Independent Wealth Managers: Demographic and Socioeconomic Trends
Independent Wealth Managers (IWMs) have traditionally segmented their clients on the basis of AuM, risk appetite or residence in the case of international clients. However, socioeconomic and demographic shifts are paving the way for new segments that do not fit the traditional approach. Two new segments of nontraditional clients present significant growth opportunities; female investors and millennials. They form segments of underserved customers with unsatisfied values and expectations (Ernst & Young, 2016a). These behavioral characteristics must be a new axis of segmentation that allows for offering to be customized.
Millennials are going to be the largest adult segment by the end of 2020 and they are also expected to grow their wealth significantly in the next few years, but most millennials are not yet considered to be wealth management clients. Millennials will drive some additional challenges as their behavior has been shown to be different from that of traditional investors. They will be much more responsive, Internet-driven (digital media and digital communication) and active (Visioncritical, 2016). They will not consider financial success as the sole achievement factor (UBS, 2014) and give more value to companies which are socially responsible or even impact investments (Ernst & Young, 2017). As digital natives, millennials have much higher expectations in terms of communication and transparency. For example, 81.7% of millennials in an average month access banking or financial information on their phones (Domo, 2015). Technological progress and changing demographics mean that IWMs will be dealing more often with younger clients. The pressure on prices varies depending on the client segments, price sensitivity being more pronounced among international and young clients. Among the latter, many are no longer inclined to pay an extra premium for a private advisor and they are opting for direct investments and using on a limited extent the support of IWMs.
Women control over USD 20 trillion (27%) of the world’s wealth (Hewlett et al., 2014), and the amount women control is growing rapidly in many economies; in the light of this, women are going to be more than a niche market. But women do not perceive wealth in the same way as men; they show preferences that differ from those we see traditionally in male investors. With respect to investment style, women are more conservative long-term investors than men; Charness and Gneezy (2012) found strong evidence of this assertion. Women feel far more intensely than men about the political, social and environmental impact of investment decisions; they tend to be drawn to socially responsible corporations with diverse leadership and causes that support their values (US Trust, 2013). They view investments more personally and have a greater attachment to where they choose to direct their money, rather than only requesting out performance over a benchmark. Education is a critical service offering as women are interested in knowing what investments are being made and why. It is clear that for firms to succeed with women investors a cultural shift is needed.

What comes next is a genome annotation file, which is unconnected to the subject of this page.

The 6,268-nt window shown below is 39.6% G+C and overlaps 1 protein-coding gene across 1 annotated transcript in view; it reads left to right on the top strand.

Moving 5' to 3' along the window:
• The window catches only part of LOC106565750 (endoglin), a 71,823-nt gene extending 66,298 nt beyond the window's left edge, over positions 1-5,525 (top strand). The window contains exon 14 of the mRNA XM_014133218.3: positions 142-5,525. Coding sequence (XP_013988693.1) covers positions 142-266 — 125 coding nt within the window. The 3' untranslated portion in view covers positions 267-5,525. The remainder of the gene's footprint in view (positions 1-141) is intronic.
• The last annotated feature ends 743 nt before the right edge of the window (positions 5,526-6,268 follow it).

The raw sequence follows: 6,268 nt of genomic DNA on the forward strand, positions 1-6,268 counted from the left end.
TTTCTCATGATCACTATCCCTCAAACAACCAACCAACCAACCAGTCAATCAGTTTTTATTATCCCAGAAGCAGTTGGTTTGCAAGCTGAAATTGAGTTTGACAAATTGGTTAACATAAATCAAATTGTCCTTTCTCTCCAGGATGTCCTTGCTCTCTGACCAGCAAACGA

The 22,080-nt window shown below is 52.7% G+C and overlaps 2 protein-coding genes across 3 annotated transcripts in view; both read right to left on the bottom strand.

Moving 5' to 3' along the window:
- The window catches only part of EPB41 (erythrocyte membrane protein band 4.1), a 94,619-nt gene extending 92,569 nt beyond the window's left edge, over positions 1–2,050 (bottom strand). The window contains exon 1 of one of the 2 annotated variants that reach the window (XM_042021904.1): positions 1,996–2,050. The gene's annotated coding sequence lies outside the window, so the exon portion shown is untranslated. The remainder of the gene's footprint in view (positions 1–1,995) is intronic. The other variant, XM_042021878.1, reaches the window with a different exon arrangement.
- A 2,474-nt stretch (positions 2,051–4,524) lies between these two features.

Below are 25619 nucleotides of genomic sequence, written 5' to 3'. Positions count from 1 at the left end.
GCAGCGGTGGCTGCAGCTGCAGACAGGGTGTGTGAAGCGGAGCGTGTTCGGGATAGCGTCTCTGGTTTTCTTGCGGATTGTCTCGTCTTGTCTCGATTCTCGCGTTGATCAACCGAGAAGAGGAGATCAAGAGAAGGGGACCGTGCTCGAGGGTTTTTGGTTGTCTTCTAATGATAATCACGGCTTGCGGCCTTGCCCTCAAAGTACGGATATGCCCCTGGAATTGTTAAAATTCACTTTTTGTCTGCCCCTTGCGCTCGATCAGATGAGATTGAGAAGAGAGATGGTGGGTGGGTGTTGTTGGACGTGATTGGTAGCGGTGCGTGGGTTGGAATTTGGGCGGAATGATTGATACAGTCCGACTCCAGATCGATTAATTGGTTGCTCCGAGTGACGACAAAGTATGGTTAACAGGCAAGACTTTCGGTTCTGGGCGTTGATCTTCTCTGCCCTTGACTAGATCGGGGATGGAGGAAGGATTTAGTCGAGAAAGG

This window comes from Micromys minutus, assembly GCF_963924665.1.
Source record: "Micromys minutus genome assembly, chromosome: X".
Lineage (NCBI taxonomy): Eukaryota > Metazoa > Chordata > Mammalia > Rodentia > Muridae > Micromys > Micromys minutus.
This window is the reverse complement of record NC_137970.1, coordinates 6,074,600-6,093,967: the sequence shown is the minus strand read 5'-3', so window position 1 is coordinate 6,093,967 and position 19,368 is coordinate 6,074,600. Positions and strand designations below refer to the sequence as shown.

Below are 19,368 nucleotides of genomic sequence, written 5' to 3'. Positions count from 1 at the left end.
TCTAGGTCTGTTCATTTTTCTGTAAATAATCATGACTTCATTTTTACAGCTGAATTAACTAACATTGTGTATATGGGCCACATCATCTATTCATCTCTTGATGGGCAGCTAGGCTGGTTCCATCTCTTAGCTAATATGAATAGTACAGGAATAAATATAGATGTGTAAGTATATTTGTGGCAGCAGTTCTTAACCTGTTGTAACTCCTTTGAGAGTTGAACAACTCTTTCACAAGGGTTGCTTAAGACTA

Each IWM, as a matter of positioning, must define the type of clients he wants to develop. IWM may want a capital preservation-oriented client or a client of a certain size, or a moderate risk-taking investor or the opposite. In reality, the clientele has never stopped changing but, when considered as a whole, it has rejuvenated due to the arrival of business owners derived from the technological world who own significant wealth. There is quite a big difference between local clients and international clients from emerging countries where entrepreneurs are mostly young people.
Yves Reichenbach (April 2018)
Charness, G., Gneezy, U. (2012) ‘Strong Evidence for Gender Differences in Risk Taking’, Journal of Economic Behavior & Organization”, 83(1), pp. 50-58.
Domo (2015) Millennials and Mobile Technology: Adjusting to a Mobile-first World. Available at: https://web-assets.domo.com/blog/wp-content/uploads/2015/08/r02_domo_millennials_report.pdf.
Ernst & Young LLP (2016a) Harnessing the power of women investors in wealth management. New York: Ernst & Young LLP.
Ernst & Young LLP (2017) Sustainable investing: the millennial investor. New York: Ernst & Young LLP.
Hewlett, S., Moffitt, A., Marshall, M. (2014) Harnessing the Power of the Purse: Female Investors and Global Opportunities for Growth. New York: Center for Talent Innovation.
UBS (2014) Think you know the Next Gen investor? New York: UBS Financial Services Inc.
US Trust (2013) Women and Wealth. Available at: http://www.ustrust.com/publish/content/application/pdf/GWMOL/ARS7ME57.pdf.
Visioncritical (2016) The Everything Guide to Millennials. Available at: https://www.visioncritical.com/wpcontent/uploads/2016/07/The_Everything_Guide_To_Millennial_eBook.pdf.